How Delivery Services Can Cut Costs And Emissions With Fleet Monitoring And Electrification

UPS recently announced its intention to reduce its fleet’s emissions by 12% by 2020; the shipping giant has long been at the forefront of fleet improvements in this way and represents a growing trend in the way fleets are managed. With alternative fuel and electric powertrain technologies improving, the potential benefits such alternatives can provide to your carbon footprint and to your bottom line have been increasingly realized. Within this context, and with the recognition that the use of cleaner technologies by fleets yields benefits for consumers, companies, and the environment, what follows is a brief overview of the benefits from alternative technology fleets and methods for making this change.

Using a delivery service is already more efficient than driving to the store

A 2013 University of Washington study of grocery delivery services found that they can reduce carbon dioxide emissions by at least half, as compared to the emissions from individual trips to the store. ‘Trucks filled to capacity that delivers to customers clustered in neighborhoods produced the most savings in carbon dioxide emissions’. They found, in studying Seattle, that savings between trucks and personal (Internal Combustion) vehicles were 20 to 75 percent and 80 to 90 percent for companies if they clustered customers together. In addition to reduced emissions, the fuel required is significantly less, especially if delivery paths are strategically set, which obviously positively and significantly impacts a company’s bottom line. A trial of Walmart’s ‘Supercube’ trailer in Canada, for instance, proved to reduce costs by 24% and greenhouse gas emissions by 14%, as well as allowing the trailer to ship 40% more merchandise than conventional options. Such technological advancements combine a variety of energy types with aerodynamic and lightweight designs to meet emissions goals and prepare their fleets for the future.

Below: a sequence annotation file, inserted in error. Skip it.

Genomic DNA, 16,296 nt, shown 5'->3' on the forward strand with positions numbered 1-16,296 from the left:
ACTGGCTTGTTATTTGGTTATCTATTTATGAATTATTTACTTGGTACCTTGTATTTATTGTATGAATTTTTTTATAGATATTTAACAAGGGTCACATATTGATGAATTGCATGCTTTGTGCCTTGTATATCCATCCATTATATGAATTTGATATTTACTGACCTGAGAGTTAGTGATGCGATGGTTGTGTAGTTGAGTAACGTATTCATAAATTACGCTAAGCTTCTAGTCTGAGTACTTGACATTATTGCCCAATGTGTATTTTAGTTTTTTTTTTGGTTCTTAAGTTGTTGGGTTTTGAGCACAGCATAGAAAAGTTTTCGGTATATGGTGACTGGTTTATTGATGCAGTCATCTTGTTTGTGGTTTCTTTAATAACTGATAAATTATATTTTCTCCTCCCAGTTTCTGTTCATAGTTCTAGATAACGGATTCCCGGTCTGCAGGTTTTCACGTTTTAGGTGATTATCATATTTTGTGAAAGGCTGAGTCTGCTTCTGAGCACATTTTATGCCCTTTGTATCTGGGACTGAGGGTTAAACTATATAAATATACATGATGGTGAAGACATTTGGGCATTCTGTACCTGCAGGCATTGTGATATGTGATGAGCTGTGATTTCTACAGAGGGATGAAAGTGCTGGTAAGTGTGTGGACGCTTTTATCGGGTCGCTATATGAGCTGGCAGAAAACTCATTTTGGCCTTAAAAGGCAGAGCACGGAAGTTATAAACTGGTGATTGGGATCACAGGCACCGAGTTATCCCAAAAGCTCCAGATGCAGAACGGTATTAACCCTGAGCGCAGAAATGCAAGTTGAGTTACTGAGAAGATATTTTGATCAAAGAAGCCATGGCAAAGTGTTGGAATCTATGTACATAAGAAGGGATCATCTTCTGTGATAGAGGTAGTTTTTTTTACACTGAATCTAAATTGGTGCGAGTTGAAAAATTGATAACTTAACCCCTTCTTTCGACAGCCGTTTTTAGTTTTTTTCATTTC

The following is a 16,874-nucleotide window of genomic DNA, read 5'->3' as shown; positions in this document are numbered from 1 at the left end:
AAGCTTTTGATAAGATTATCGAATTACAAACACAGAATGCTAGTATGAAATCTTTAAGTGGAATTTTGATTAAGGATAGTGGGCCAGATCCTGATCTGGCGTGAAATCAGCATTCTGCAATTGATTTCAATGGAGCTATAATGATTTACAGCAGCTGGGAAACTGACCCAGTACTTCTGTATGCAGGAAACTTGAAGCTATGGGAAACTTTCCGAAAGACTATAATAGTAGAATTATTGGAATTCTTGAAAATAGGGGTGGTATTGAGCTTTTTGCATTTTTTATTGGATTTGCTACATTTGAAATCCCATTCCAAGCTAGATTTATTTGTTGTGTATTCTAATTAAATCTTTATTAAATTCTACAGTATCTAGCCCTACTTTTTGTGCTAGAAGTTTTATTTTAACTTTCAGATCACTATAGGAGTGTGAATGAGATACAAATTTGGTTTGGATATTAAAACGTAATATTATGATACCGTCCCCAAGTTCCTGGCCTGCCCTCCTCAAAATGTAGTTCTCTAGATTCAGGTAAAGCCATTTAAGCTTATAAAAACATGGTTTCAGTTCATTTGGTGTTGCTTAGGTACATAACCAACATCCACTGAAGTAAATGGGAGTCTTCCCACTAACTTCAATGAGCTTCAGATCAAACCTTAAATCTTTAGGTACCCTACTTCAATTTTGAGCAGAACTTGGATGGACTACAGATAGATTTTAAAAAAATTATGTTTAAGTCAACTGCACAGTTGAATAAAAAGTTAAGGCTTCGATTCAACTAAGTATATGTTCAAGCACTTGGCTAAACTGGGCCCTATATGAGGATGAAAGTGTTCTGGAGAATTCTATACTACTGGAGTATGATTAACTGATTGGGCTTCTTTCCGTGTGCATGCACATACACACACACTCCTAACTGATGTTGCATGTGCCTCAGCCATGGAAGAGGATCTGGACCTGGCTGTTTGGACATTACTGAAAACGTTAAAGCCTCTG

Monitoring a fleet is the first step to improving efficiency

In studying your fleet to understand what changes can be made to improve your efficiency and emissions, there a few primary steps to be taken. Specifically, you must first understand the business model your company and fleet are pursuing. By knowing your current and future requirements, you can make a better judgment in terms of the type of vehicle you need and the type of energy/fuel that best suits your needs. Next, you should identify the best type of transport for your business model. This involves defining whether you really need a fleet, whether you can use an outside or remote service, or even if there is some sort of public transportation that could work for your needs. Finally, you should know the exact number of vehicles your company requires, the areas in which these vehicles will operate, and the types of vehicles that best suit these specific demands. By understanding your present and future fleet, you can make a much more educated decision on your vehicle choices and, resultantly, significantly reduce your emissions and improve efficiency. 

Fleets need to work with a sustainability manager